How much Lipo is too much Lipo?
As liposuction technique has evolved, plastic surgeons have been able to safely remove more and more fat. In the early days of liposuction, the limiting factor wasn’t the amount of fat, it was blood loss. While it is standard of practice nowadays to first inject a solution into the fat to minimize bleeding, this wasn’t known to surgeons even 30 years ago. This fluid, known as tumescent, allows plastic surgeons to remove fat in a near bloodless manner, making the procedure safer, but begging the next question: how much is too much?
The American Society of Plastic Surgeons recommends a maximum fat removal of 5,000 mL, which weighs over 10 lbs, but this number has been questioned by some authorities on the matter. Other variables come into play. One to recently gain news coverage is BMI (body mass index). If a patient weighs 200 lbs, the logic follows that person may be able to tolerate more fat removal than someone who weighs half as much. Another factor is the amount of solution injected before liposuction. While most of this fluid stays locally near the fat cells until suctioned back out, some of the fluid is absorbed by the body. In small amounts, there is little effect, but in larger amounts, the excess fluid can cause strain on the heart. Also the medications placed into this fluid prior to injection can lead to toxically high levels if too much fluid is used. A final factor is also operative time. The longer someone is under anesthesia, the higher the risk, so the surgery needs to be completed in a reasonable amount of time, typically 5-6 hours maximum for outpatient procedures. So, while there is no simple answer to how much is too much, there is surgeon experience to rely on.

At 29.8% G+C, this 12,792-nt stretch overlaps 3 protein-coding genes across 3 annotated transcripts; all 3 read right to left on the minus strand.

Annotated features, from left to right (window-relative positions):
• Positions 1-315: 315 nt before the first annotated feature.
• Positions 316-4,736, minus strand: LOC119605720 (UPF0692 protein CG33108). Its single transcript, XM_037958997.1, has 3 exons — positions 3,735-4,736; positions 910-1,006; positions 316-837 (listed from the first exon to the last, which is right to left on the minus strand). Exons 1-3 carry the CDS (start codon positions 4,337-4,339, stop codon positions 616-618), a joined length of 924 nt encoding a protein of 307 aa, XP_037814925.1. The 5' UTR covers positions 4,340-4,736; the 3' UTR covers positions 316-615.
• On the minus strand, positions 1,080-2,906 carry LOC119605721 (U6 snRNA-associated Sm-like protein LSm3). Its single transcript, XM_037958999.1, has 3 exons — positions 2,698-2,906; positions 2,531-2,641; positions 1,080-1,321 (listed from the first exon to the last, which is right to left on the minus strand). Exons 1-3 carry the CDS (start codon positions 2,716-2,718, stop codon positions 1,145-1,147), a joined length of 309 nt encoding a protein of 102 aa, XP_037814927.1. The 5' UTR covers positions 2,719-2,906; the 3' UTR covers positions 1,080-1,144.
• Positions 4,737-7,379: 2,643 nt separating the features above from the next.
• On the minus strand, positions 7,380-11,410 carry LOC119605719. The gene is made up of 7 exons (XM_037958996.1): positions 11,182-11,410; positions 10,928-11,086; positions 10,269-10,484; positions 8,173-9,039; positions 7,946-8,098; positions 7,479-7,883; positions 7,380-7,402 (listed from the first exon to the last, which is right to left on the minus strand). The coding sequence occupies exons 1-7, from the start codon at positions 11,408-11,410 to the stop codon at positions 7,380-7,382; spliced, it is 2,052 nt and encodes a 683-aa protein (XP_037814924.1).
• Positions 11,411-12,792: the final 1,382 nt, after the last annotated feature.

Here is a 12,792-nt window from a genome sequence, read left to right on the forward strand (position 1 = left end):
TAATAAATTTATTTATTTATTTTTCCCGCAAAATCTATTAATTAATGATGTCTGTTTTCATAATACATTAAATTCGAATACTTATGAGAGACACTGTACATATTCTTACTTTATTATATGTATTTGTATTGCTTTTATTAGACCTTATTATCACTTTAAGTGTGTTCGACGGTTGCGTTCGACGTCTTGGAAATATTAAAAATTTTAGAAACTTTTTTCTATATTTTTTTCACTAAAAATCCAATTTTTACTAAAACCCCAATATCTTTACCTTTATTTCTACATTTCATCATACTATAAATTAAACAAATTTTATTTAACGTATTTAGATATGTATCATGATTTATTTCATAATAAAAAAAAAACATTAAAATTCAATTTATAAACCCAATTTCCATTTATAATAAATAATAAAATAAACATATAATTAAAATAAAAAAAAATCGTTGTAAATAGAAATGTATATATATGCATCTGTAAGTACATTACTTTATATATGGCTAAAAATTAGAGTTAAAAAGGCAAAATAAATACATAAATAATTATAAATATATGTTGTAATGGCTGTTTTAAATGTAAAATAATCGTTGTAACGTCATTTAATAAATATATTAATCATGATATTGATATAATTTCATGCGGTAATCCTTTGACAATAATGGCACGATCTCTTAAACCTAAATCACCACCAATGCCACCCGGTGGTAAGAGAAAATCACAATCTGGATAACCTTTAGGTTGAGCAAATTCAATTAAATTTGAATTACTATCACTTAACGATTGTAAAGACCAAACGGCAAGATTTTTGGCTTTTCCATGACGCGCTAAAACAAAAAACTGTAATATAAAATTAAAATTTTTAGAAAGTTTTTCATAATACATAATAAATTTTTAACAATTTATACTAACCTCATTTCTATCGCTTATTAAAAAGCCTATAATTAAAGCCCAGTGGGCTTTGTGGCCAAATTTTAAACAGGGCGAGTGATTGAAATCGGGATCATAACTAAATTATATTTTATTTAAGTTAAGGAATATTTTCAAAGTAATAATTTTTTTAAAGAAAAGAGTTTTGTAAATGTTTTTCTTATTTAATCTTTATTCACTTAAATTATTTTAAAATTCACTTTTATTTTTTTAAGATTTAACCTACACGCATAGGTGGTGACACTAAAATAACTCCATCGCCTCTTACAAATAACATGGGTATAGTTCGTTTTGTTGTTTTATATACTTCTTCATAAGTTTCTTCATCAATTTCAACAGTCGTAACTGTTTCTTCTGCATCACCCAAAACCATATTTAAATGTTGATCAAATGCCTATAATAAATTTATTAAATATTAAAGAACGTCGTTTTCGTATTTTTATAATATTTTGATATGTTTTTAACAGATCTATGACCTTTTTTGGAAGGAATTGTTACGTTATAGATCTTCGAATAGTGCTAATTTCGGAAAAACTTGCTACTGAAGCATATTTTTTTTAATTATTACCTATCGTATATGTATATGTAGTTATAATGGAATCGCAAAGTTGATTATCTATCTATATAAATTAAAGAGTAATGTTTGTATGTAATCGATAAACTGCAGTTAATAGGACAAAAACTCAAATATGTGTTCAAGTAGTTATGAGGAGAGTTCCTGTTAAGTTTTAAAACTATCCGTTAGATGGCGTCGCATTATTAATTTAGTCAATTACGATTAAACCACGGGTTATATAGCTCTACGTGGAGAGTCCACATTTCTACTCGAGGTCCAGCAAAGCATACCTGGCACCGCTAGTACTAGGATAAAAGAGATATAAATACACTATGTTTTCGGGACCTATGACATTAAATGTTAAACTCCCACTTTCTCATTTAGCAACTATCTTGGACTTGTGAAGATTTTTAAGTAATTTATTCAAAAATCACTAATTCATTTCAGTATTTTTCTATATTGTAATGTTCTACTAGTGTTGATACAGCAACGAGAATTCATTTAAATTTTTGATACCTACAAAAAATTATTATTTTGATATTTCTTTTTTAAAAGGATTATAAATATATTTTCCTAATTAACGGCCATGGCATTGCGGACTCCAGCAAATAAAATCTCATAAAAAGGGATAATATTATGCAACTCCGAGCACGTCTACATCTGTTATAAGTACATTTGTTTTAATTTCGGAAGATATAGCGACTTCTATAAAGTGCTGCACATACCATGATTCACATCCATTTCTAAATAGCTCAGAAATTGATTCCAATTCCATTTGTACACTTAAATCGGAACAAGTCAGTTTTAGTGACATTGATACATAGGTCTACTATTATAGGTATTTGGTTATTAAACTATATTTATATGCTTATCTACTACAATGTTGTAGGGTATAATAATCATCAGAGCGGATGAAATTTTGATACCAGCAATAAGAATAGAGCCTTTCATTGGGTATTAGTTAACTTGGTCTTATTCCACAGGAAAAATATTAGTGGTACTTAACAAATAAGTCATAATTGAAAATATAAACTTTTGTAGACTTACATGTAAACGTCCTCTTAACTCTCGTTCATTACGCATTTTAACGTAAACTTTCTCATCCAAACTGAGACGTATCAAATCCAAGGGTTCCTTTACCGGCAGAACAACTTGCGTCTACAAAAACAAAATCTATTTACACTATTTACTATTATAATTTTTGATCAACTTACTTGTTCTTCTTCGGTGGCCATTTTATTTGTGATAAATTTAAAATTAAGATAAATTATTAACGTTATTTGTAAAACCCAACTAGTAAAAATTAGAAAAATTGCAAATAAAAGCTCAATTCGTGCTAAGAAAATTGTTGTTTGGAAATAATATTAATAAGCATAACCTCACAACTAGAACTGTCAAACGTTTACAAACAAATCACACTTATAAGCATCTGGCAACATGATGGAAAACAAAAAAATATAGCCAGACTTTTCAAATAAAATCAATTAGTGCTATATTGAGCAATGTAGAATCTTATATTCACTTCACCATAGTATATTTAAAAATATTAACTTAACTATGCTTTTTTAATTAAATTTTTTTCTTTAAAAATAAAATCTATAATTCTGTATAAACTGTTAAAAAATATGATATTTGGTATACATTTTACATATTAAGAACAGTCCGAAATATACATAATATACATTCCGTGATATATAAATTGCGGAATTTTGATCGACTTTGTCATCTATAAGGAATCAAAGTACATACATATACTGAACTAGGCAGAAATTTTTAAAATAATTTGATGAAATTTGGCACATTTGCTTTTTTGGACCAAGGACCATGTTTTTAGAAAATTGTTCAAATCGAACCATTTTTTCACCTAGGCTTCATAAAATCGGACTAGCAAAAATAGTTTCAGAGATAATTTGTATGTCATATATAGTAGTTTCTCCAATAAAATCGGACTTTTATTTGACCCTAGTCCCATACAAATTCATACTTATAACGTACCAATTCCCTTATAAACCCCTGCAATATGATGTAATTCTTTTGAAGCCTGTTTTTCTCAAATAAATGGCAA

My person philosophy is that every patient is different in regard to their needs and goals. I aim to remove as much fat as I safely can to meet the patient’s wishes, but with the understanding that if there is any indicator during surgery that not as much fat can be removed as was hoped, the liposuction can always be done in multiple stages. Sometimes it is better and necessary to have 2 shorter surgeries as opposed to one marathon procedure. Safety in the operating room is number one priority, and this is how Austin-Weston, The Center for Cosmetic Surgery, maintains 5 separate operative suites accredited by the American Association for Ambulatory Health Care. We pride ourselves on a culture of safety and results, and our happy patients, positive online reviews and before-and-after results speak for themselves.
At Austin-Weston, all of the plastic surgeons are board certified by the American Board of Plastic Surgery, the organization responsible for making sure surgeons are well-educated and safe. This means extensive training in understanding fluid dynamics of liposuction and the limitations of the human body.
Christopher D. Knotts, MD